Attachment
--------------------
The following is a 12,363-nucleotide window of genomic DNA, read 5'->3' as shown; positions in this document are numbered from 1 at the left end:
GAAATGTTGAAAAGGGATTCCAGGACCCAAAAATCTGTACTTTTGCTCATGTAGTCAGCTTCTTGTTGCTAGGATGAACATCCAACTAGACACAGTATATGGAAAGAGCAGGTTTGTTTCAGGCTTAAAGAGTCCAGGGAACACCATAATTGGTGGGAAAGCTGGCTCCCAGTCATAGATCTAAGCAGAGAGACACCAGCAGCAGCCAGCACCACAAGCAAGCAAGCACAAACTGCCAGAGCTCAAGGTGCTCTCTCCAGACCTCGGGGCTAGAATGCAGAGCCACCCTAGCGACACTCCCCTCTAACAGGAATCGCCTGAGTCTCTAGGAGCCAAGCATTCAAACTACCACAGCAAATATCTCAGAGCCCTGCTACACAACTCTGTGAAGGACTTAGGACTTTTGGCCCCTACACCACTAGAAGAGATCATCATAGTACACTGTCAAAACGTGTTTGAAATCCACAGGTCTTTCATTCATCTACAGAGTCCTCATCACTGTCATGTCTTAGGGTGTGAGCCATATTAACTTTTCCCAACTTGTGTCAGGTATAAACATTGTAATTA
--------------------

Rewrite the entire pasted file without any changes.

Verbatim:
The following is a 12,363-nucleotide window of genomic DNA, read 5'->3' as shown; positions in this document are numbered from 1 at the left end:
GAAATGTTGAAAAGGGATTCCAGGACCCAAAAATCTGTACTTTTGCTCATGTAGTCAGCTTCTTGTTGCTAGGATGAACATCCAACTAGACACAGTATATGGAAAGAGCAGGTTTGTTTCAGGCTTAAAGAGTCCAGGGAACACCATAATTGGTGGGAAAGCTGGCTCCCAGTCATAGATCTAAGCAGAGAGACACCAGCAGCAGCCAGCACCACAAGCAAGCAAGCACAAACTGCCAGAGCTCAAGGTGCTCTCTCCAGACCTCGGGGCTAGAATGCAGAGCCACCCTAGCGACACTCCCCTCTAACAGGAATCGCCTGAGTCTCTAGGAGCCAAGCATTCAAACTACCACAGCAAATATCTCAGAGCCCTGCTACACAACTCTGTGAAGGACTTAGGACTTTTGGCCCCTACACCACTAGAAGAGATCATCATAGTACACTGTCAAAACGTGTTTGAAATCCACAGGTCTTTCATTCATCTACAGAGTCCTCATCACTGTCATGTCTTAGGGTGTGAGCCATATTAACTTTTCCCAACTTGTGTCAGGTATAAACATTGTAATTA